At the root of all this I also feel there is a fundamental misunderstanding about what it is about football that entertains us so much, which is to say, what it is about football that brings half a million Brits and millions of others to their local stadiums, every weekend. People turn up to see competition – to see two reasonably evenly matched teams, fighting for points, where either one could win, potentially until the final few minutes. If this competition can involve fast paced, creative attacking football then that’s an added bonus, but that’s all it is. The essence of the game is not undermined by one side deciding to prioritise not conceding.

In my opinion sometimes the most fascinating, riveting games are the ones in which both sides are desperate not to lose, and the game becomes akin to a calculated and conservative game of chess in midfield, as was the case in the Madrid Derby in CL quarter final this year, and was also the case in the second leg of our League Cup semi final against Liverpool – and both were fantastically entertaining contests.

The final, most obvious point of objection to being called boring or overly-defensive, is that by and large, we just simply haven’t been, by almost any standard. As Mourinho has pointed out, we have had the second most shots on goal all-season, scored the second highest number of goals (a high % of which were from open play), we’ve completed more take-ons and more successful dribbles than any other team also (largely thanks to one small Belgian). As many others have honestly pointed out also, in the first half of the season, we were almost relentlessly exciting to watch, as each week we produced by a distance the most fluid, creative, and ambitious football of all the teams in the PL. That’s a fact I haven’t heard anyone even try to deny so far.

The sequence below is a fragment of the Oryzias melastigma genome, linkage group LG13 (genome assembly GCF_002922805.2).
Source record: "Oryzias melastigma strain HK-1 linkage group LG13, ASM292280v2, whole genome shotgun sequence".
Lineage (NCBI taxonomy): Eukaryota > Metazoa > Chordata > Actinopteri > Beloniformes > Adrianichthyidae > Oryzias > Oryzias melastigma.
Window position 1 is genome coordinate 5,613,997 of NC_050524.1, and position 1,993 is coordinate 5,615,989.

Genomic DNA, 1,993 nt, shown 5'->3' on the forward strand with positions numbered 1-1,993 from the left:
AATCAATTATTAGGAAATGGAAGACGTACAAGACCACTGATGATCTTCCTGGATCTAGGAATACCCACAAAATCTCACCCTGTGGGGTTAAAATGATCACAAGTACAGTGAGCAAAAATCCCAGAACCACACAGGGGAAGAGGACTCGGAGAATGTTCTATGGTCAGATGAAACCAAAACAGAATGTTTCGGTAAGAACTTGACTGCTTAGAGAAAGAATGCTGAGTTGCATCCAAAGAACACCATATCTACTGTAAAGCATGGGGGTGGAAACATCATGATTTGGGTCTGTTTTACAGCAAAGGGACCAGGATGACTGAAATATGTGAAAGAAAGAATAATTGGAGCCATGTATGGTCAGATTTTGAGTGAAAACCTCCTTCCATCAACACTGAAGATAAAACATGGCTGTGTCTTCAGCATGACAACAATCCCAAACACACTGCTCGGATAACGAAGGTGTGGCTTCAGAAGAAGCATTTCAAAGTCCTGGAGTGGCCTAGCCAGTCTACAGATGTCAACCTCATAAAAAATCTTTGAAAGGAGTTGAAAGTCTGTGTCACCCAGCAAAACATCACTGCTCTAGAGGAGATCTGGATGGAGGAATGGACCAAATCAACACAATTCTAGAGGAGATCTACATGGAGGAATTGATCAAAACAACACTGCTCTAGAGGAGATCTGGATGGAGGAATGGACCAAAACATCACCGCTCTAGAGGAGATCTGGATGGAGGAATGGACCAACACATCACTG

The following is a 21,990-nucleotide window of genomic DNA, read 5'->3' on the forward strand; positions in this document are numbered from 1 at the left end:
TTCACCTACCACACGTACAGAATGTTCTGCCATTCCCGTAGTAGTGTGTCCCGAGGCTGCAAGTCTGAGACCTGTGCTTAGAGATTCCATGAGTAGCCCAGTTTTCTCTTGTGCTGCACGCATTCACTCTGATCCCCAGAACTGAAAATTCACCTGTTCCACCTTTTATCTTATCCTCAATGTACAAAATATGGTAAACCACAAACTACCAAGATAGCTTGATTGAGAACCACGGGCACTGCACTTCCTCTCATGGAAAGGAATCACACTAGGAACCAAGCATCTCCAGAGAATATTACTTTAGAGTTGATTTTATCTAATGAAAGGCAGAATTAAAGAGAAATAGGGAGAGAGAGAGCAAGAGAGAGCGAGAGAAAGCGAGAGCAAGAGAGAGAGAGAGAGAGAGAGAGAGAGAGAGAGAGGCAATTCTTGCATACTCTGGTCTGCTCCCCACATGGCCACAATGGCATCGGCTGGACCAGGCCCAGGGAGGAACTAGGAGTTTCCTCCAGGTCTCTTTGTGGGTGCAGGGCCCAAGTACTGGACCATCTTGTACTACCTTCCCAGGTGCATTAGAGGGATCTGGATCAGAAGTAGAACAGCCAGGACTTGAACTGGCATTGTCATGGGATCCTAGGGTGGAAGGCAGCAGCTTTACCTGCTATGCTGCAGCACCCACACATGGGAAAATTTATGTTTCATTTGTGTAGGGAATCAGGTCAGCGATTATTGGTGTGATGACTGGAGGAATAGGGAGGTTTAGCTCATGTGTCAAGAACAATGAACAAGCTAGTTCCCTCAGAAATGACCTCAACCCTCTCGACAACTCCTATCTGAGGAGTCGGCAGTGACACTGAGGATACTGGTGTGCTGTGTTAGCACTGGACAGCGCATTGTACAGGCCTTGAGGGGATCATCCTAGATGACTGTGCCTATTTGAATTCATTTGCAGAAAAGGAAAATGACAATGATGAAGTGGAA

I shared the following opinion, in a discussion board on The Times Online this week and was largely criticised by other posters, but I’m still convinced of its accuracy. What these accusations of boring football are confirmation of, is that when someone dislikes a football team, or has decided they are worthy of contempt, often they get so much enjoyment out of actively disliking them, and pointing out their faults, that even when this team become close to wholly admirable, they would rather make up some ridiculous and hollow criticism, than actually contemplate beginning to praise them. This is such a deeply unflattering quality of mind and it’s intellectually dishonest too. Needless to add, making an assessment on the title worthiness of a side based on their approach to their final handful of matches is so shallow on an intellectual level, that quite frankly, it’s just weird.

Anyway, my favourite quote surrounding the build-up to this afternoon’s game, was Jose’s estimation that his title celebrations would conclude approximately five minutes after proceedings at Stamford Bridge had ended. Whether or not this was truthful, you just know that the sentiment behind his words was being delivered with complete seriousness. All manager’s claim to regard the most important challenge/trophy as the next one, but only with Jose can you infer total authenticity when he delivers a proclamation to this effect. He may be an obsessive, bizarre character, but the man is a relentless winner and his fixation on delivering success to Chelsea FC makes me feel extremely secure in our short to mid-term future. We will, without question, be the team to beat for the next couple of seasons for sure.

The ‘Champions Chelsea’! There’s a beautiful assonance to that phrase. It just fits. I’m looking forward to hearing it for the next 12 months.

Congratulations all Blues fans – enjoy your celebrations. All the very best. Champions were blue in 2015.



What am I? A highly evolved male primate from England. A 21 year old accounting graduate. A lover of classic literature and European football. Keen blogger and essayist. Wannabe polemicist. Leftist. Humanist. Atheist. Scorpio. Always up for a debate. Gravatar: Christopher Hitchens/